While it is too early in the evolution of the web to draw definitive conclusions regarding smaller, web-specific enterprises such as blogs, trends can be identified which suggest that advertising may be having a corrosive effect on content quality parallel to that experienced in traditional broadcast media. While the tens of millions of web publishers worldwide dwarf the relatively tiny population of pioneer broadcasters, to the degree that they hope to profit from their enterprises (not all do) they face the same twin challenges as those early broadcast radio experimenters: how to pay for the content needed to attract an audience; and how to profit from that audience once assembled. Commercial radio’s solution lay in cobbling together ever larger networks of stations over long-distance telephone lines, thus distributing programming costs over a broader base, while at the same extending audience reach for those programs and their sponsors. It worked: national advertisers took notice immediately. [Smulyan, 1989; Rowland, 2009: 173ff]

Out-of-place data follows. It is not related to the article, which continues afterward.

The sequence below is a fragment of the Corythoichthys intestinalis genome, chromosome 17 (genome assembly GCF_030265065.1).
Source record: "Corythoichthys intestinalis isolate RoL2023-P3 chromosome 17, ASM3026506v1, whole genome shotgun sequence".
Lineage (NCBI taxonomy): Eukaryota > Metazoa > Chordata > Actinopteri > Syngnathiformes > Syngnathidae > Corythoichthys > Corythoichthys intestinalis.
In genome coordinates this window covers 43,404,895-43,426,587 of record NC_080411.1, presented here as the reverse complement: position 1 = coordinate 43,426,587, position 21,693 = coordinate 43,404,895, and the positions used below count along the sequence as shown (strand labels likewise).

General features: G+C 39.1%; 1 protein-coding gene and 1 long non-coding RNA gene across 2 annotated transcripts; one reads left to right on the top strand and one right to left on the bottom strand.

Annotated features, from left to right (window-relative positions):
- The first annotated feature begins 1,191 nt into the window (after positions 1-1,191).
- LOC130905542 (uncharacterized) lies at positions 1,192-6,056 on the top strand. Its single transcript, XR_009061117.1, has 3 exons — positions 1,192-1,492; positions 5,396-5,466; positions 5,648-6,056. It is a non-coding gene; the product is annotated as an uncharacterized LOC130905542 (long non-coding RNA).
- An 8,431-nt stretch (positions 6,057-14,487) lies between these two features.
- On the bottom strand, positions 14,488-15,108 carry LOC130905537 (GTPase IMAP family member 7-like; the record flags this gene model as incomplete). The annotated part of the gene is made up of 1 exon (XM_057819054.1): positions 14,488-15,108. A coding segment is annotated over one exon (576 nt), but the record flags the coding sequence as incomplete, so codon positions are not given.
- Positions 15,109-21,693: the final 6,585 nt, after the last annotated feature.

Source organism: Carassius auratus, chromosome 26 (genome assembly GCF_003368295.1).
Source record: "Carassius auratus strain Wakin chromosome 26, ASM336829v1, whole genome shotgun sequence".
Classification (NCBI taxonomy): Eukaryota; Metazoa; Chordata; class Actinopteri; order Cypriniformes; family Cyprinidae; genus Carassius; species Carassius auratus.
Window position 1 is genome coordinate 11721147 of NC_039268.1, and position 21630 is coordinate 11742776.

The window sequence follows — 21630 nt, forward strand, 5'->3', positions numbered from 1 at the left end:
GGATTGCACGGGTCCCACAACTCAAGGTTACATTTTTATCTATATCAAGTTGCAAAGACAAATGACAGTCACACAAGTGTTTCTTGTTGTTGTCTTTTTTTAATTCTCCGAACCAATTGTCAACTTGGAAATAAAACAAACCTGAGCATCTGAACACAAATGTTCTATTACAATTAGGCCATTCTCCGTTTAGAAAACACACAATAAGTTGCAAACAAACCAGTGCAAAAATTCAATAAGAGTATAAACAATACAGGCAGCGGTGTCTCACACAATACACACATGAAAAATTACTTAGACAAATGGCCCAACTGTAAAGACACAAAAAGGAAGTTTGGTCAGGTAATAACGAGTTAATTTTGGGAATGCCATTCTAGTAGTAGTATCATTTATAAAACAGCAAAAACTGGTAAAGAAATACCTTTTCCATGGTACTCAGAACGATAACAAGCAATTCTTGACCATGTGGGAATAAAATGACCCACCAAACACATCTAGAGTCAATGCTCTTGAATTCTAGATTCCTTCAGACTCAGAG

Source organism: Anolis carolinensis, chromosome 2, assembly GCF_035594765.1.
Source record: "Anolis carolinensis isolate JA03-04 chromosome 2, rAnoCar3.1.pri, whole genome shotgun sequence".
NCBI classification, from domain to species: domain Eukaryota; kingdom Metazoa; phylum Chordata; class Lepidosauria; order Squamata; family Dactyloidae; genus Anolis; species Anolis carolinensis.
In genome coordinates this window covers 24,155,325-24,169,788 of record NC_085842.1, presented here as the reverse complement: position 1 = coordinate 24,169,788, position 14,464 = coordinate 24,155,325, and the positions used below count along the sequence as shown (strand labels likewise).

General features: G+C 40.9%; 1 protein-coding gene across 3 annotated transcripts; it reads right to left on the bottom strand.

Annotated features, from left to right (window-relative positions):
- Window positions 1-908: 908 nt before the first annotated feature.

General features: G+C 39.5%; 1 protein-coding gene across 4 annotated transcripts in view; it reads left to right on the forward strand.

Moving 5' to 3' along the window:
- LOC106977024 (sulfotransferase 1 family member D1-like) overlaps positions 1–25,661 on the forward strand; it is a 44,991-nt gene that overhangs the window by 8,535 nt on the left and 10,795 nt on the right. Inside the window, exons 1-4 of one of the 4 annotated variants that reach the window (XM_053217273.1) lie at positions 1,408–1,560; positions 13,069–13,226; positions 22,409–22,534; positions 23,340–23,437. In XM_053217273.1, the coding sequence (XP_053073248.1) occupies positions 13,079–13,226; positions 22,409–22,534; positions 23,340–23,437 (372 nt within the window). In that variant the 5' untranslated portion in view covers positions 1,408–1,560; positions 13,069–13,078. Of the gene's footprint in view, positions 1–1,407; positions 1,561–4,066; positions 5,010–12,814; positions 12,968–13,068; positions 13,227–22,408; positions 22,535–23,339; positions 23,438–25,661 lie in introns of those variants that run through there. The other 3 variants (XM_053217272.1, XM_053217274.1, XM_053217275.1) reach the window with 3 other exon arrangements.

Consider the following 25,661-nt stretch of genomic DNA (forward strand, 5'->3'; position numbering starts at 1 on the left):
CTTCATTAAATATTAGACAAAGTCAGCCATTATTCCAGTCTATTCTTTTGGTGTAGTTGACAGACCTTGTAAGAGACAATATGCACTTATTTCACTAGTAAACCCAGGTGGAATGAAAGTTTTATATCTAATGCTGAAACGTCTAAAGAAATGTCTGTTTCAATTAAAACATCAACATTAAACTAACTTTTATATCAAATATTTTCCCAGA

As the number of web users worldwide climbed its exponential curve in the years following the internet’s privatization, the revenue issue was resolved for web entrepreneurs using the same principles that had served early radio so well: attract a large audience and charge advertisers for access to it. [Evans, 2009] But there were differences: the banner ad format quickly became popular with web advertisers, even though early adopters who could not count on anything like today’s heavy traffic, because the advertiser was typically charged only when a visitor clicked on the banner in order to hyperlink to the advertisers own website (hence, the “clickthrough rate” charged for such ads). This was a much more efficient way of reaching potential clients and customers than the scattershot approach necessarily employed in conventional over-the-air broadcasting. Banner ads were soon to be supplemented by the even more efficient and ultimately more popular contextual advertisement. These were unique to the new medium, dynamically generated by search engines on the basis of a user’s search request keywords, so that the advertising messages appearing on search result pages matched the searcher’s interests. These ads could reasonably be seen as added value, rather than an annoyance. [Sears, 2005]